For a stop not to be “arbitrary,” an officer would simply have to believe that a person’s info might be relevant to gathering intelligence on known suspects or inquiring into “suspicious activities.”

Among other problems, this sets a lower threshold than the “reasonable suspicion” standard set out by the Charter, which guarantees that “everyone has the right to be secure against unreasonable search or seizure.” 

The joint response counsels the ministry to turn this around, so that non-arrest stops would be permitted only in certain listed scenarios, such as when an officer is investigating a specific criminal offence and has reasonable suspicion that the person is implicated.

“If we leave [the] language broad,” warned the CCLA’s Noa Mendelsohn Aviv, “if we just say ‘end carding and arbitrary stops,’ and there are no specific guidance and details provided, then we are left with the interpretation of police officers – who unfortunately have a long-standing tradition and culture of stopping somebody because they have a hunch or a suspicion or because something doesn’t look right. And what that means in reality is that young black men, young racialized people, young indigenous people, homeless [people] and so forth are being stopped for no reason and having interactions” that are at the very least a violation of their fundamental rights.


The draft says that an officer attempting to collect identifying info shall “inform the individual that he or she is not required to remain in the presence of the officer,” that is, that they’re free to leave. 

But the joint response notes that it’d be helpful if the regulation explicitly stated that such an advisory must be delivered at the start of an interaction. And as well as informing people about their right to walk away, officers should be required to tell them it’s also their right to not answer any questions.


The draft says that officers shall give receipts for encounters with the public that include the officer’s name and badge number, a record of the time and date of the stop, and information about how to contact the Office of the Independent Police Review Director (OIPRD) for complaint purposes.

But such a document would be handed out only if it wouldn’t be “unreasonable in the circumstances to do so.” The joint response thinks that’s an overly broad exemption, which should instead be limited to times when a person has walked away or doesn’t want the receipt, or if there’s “information that is sensitive or classified.” They also think the document should clearly outline the reason for the stop and include contact info for the Human Rights Tribunal of Ontario alongside that of the OIPRD.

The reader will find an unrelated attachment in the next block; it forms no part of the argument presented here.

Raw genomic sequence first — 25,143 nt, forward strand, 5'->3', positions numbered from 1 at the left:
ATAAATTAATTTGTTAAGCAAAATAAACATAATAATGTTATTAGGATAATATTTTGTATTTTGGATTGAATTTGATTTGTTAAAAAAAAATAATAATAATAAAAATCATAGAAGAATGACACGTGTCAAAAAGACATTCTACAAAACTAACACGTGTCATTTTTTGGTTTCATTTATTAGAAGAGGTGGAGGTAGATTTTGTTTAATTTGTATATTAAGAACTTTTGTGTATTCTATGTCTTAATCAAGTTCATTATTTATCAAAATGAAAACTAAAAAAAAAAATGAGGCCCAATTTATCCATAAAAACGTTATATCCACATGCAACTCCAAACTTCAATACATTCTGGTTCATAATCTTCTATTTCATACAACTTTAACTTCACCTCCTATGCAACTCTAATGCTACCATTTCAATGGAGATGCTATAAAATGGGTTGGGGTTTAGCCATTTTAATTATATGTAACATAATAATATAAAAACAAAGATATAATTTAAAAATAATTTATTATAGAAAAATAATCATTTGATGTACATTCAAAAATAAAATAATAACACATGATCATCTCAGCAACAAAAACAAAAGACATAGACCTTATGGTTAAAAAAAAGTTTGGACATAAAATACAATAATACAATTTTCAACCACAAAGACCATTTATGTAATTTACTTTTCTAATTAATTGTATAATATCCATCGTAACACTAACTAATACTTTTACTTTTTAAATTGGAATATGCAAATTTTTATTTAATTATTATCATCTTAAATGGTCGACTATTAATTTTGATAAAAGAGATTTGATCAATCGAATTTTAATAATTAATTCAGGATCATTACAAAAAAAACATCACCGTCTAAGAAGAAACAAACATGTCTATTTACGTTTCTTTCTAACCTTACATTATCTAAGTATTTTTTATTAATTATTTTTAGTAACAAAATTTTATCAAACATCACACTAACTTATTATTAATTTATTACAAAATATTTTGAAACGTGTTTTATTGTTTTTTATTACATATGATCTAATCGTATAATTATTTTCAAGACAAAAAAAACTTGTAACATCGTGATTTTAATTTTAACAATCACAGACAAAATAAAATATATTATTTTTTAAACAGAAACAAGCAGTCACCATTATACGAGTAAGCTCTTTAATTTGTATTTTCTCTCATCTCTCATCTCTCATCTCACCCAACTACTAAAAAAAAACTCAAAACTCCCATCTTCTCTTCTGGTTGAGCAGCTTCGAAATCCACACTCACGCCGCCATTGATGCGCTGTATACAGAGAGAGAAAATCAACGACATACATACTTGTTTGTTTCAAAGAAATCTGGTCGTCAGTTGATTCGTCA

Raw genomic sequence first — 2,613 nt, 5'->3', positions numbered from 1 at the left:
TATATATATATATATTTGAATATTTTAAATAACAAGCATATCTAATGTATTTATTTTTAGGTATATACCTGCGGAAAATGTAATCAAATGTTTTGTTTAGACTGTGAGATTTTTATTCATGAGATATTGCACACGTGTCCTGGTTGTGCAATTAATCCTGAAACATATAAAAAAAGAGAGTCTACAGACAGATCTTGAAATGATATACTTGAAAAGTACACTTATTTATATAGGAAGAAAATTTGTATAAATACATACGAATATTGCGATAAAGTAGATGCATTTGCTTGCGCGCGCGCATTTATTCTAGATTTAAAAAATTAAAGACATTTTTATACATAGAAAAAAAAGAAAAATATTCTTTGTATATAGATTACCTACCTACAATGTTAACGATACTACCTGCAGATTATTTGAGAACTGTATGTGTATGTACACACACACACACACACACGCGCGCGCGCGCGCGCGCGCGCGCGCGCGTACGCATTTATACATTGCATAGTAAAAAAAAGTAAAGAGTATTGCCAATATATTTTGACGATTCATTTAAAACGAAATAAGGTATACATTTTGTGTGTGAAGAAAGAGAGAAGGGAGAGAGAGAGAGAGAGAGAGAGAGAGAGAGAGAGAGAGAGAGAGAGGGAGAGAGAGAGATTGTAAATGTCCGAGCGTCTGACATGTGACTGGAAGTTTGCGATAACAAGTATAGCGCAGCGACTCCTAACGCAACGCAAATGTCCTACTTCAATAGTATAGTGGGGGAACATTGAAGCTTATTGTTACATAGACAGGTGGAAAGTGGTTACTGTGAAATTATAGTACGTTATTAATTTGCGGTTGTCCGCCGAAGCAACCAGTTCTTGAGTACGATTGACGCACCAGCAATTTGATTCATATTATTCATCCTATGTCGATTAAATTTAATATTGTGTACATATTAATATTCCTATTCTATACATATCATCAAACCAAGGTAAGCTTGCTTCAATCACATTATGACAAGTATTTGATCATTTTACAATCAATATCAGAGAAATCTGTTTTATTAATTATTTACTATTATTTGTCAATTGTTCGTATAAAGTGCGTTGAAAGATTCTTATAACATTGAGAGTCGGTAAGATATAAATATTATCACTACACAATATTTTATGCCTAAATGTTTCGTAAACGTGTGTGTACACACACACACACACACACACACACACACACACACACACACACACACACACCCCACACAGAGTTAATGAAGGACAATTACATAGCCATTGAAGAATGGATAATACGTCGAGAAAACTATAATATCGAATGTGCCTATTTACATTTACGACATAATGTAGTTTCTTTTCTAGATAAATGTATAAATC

The draft regulation takes nearly 500 words to describe a weirdly elaborate framework for how police forces should process and store the information they collect from stops. But it doesn’t take much scrutiny to realize that police would be allowed to hold on to this information indefinitely.

The joint response suggests that police should just collect and record information necessary for the specific purpose of a stop and then use it for only that purpose, rather than incorporating it as part of an expanding database of ordinary citizens who aren’t charged with or suspected of any crime.

Police chiefs would also be required to designate someone to review information that’s been collected to ensure it came from a legitimately conducted stop. That’s a good idea, except that these reviews are to take place within 30 days after the information has already been plunked into a police database with unrestricted access. 

And if the information wasn’t properly obtained? Well, then it’s put into a different police database with only slightly more restricted access. The joint response suggests that police conduct such reviews before the information is put into a database – and if it turns out that a person’s info wasn’t lawfully collected, then it should be destroyed, not kept forever.

“We are not here to be ‘policed,'” activist and journalist Desmond Cole told the gathered media on Monday, by way of explaining what appears to be an underlying divergence in philosophy. “We are here to work in partnership with our police, and we cannot do that unless they follow the law.”

jonathang@nowtoronto.com | @goldsbie